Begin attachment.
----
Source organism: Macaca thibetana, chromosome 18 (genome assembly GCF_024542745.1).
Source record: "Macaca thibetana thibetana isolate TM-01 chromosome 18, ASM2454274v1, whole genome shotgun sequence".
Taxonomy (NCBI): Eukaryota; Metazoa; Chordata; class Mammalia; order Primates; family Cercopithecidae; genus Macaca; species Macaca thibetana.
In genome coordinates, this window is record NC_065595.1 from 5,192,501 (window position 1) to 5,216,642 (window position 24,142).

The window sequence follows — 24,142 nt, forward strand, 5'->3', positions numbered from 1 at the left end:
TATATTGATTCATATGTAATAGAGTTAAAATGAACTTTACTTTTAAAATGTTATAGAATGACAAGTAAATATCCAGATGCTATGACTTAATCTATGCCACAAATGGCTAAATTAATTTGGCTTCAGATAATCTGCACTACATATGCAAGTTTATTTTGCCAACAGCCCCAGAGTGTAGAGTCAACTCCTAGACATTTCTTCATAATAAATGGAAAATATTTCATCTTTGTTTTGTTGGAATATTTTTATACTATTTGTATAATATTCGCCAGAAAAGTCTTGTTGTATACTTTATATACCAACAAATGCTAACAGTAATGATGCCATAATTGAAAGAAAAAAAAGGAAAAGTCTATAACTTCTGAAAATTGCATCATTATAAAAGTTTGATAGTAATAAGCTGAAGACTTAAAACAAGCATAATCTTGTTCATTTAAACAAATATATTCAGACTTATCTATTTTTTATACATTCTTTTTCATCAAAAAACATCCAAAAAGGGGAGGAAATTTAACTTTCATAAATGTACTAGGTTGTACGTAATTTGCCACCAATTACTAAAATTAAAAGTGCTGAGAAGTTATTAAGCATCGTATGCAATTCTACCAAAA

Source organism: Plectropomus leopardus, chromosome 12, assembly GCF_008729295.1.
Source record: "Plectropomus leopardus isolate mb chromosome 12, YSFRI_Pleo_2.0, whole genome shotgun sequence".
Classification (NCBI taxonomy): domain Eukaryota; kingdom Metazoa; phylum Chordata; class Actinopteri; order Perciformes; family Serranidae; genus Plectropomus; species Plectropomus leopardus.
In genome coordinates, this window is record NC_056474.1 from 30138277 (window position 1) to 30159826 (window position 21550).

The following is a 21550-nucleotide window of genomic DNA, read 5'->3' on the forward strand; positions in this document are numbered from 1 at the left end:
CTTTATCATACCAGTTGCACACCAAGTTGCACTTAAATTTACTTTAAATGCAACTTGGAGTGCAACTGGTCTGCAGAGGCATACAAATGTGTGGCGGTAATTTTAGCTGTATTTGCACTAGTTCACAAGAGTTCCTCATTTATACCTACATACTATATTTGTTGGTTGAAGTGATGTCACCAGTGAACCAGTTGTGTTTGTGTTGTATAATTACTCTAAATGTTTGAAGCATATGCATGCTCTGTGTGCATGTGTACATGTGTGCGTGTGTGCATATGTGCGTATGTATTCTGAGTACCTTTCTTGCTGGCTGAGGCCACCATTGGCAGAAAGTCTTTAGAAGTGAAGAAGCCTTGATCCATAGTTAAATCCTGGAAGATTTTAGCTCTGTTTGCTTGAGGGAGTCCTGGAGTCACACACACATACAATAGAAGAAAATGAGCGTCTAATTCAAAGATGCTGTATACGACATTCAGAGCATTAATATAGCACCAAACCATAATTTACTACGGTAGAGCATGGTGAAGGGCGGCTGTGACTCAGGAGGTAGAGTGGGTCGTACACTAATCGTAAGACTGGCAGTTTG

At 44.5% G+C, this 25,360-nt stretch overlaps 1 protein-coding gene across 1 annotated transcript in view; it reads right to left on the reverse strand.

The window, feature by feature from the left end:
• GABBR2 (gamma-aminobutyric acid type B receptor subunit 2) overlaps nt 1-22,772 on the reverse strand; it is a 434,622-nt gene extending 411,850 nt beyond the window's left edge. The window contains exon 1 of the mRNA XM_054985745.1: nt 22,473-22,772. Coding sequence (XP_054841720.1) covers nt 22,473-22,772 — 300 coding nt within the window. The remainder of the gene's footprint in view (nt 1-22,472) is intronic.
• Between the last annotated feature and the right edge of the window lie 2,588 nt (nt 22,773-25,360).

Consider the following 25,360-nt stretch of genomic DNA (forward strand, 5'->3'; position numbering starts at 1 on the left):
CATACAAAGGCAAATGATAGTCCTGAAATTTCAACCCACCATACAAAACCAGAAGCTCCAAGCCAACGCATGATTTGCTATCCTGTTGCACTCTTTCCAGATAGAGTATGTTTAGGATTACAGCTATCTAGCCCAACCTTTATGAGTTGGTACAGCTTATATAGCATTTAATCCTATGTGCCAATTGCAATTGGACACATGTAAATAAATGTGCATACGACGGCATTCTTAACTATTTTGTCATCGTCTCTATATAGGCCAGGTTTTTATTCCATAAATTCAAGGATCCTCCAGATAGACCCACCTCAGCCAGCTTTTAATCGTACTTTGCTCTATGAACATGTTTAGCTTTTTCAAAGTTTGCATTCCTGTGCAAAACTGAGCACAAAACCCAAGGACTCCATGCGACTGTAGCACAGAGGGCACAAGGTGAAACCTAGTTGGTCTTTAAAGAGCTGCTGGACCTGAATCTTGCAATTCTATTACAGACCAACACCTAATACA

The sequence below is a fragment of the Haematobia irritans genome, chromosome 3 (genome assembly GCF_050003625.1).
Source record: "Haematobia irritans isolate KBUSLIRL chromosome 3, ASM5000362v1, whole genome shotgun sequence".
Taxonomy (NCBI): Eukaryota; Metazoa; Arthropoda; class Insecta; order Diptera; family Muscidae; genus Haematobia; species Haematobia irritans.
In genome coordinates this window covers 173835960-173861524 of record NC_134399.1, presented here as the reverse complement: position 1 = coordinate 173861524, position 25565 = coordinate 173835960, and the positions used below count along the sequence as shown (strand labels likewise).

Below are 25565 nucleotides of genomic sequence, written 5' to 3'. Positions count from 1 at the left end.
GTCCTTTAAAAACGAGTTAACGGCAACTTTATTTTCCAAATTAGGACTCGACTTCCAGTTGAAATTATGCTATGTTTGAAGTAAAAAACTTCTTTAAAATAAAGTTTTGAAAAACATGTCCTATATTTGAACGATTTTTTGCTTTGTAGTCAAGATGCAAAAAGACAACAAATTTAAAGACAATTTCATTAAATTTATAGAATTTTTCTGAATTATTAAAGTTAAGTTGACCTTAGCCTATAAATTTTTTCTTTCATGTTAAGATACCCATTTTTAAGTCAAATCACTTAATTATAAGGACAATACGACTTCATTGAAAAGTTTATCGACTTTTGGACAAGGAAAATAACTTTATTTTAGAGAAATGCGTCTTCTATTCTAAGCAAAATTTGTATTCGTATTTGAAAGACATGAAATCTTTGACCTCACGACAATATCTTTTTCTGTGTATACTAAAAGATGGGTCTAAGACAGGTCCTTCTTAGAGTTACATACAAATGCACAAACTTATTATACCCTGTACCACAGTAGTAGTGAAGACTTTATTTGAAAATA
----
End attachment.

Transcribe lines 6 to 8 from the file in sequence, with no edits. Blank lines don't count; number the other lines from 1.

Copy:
TATATTGATTCATATGTAATAGAGTTAAAATGAACTTTACTTTTAAAATGTTATAGAATGACAAGTAAATATCCAGATGCTATGACTTAATCTATGCCACAAATGGCTAAATTAATTTGGCTTCAGATAATCTGCACTACATATGCAAGTTTATTTTGCCAACAGCCCCAGAGTGTAGAGTCAACTCCTAGACATTTCTTCATAATAAATGGAAAATATTTCATCTTTGTTTTGTTGGAATATTTTTATACTATTTGTATAATATTCGCCAGAAAAGTCTTGTTGTATACTTTATATACCAACAAATGCTAACAGTAATGATGCCATAATTGAAAGAAAAAAAAGGAAAAGTCTATAACTTCTGAAAATTGCATCATTATAAAAGTTTGATAGTAATAAGCTGAAGACTTAAAACAAGCATAATCTTGTTCATTTAAACAAATATATTCAGACTTATCTATTTTTTATACATTCTTTTTCATCAAAAAACATCCAAAAAGGGGAGGAAATTTAACTTTCATAAATGTACTAGGTTGTACGTAATTTGCCACCAATTACTAAAATTAAAAGTGCTGAGAAGTTATTAAGCATCGTATGCAATTCTACCAAAA

Source organism: Plectropomus leopardus, chromosome 12, assembly GCF_008729295.1.
Source record: "Plectropomus leopardus isolate mb chromosome 12, YSFRI_Pleo_2.0, whole genome shotgun sequence".